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Kathleen McEnery Cunningham
American, 1885 - 1971
Woman in an Ermine Collar, 1909
Oil on canvas
76 7/8 x 38 3/8 in. (195.3 x 97.5 cm), without frame
Gift of Joan Cunningham Williams, Peter Cunningham, and Michael McEnery Cunningham, 83.13
Currently on View
About the Object
Kathleen McEnery's early training as an Urban Realist drew her to depict reality with an uncompromising eye. The artist was about twenty-two years old and living in Paris when she painted this bold and modern woman. McEnery lived in New York, Madrid, and Paris before she moved to Rochester, NY in 1914.
[Gallery label text, 2007]
Kathleen McEnery was about twenty-two years old and living in Paris when she painted Woman in an Ermine Collar. She lived and trained in New York, Madrid, and Paris before moving to Rochester in 1914. McEnery played a major role in Rochester's cultural circles, and painted throughout her life while raising a family with her husband, Francis Cunningham of the Cunningham Car Company.
McEnery's training with the American realist master Robert Henri drew her to depict with honesty the conditions of modern life. The result is this woman's unapologetic presence. She is an embodiment of the New Woman - a cultural phenomenon of the growing women's rights movement, of which the artist was an ardent supporter. The New Woman rebelled against traditional gender roles and was independent, confident, and physically active. As this woman's dashing manner illustrates, she was equally as comfortable in the public domain as would be any man.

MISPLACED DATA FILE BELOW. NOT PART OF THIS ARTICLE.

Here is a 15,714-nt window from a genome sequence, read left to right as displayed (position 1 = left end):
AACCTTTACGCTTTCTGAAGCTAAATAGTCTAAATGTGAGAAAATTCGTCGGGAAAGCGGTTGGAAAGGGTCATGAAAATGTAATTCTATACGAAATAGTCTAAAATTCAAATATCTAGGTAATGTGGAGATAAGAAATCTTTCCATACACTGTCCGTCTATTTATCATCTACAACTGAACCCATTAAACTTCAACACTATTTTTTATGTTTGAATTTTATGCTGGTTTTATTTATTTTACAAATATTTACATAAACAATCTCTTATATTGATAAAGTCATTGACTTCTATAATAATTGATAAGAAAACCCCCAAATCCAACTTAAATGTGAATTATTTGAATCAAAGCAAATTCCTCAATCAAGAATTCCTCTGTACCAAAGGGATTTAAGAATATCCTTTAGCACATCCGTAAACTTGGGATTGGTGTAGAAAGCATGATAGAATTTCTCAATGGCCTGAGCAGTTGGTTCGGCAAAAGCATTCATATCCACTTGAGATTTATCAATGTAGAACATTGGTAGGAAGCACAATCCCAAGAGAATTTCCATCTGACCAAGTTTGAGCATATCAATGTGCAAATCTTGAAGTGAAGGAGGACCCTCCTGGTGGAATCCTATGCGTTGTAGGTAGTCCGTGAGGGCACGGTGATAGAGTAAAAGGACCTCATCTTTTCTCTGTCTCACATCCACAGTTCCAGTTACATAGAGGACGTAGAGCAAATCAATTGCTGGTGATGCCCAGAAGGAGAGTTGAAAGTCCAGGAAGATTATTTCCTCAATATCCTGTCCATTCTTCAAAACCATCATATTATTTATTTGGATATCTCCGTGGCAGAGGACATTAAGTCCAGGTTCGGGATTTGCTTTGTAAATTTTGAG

[Gallery label text, 2006]
In New York City, Kathleen McEnery studied with Robert Henri. She also studied abroad and exhibited two paintings at the controversial 1913 Armory Show in New York City. After her marriage to Rochesterian Francis Cunningham, whose family owned the Cunningham Carriage Factory, she continued painting in a studio off the family's home on 10 South Goodman St., now on the campus of the Rochester Museum and Science Center. As Mrs. Cunningham, she was a member of the Gallery's Board of Managers from 1927 through 1971.
The model's direct and intelligent expression and forthright pose suggests the "new woman," ready to be a participant in contemporary society rather than remain at home. Certainly, McEnery herself, who had graduated from Pratt Institute and lived on her own in New York City, fit that description as well.
[Gallery label text, 2003]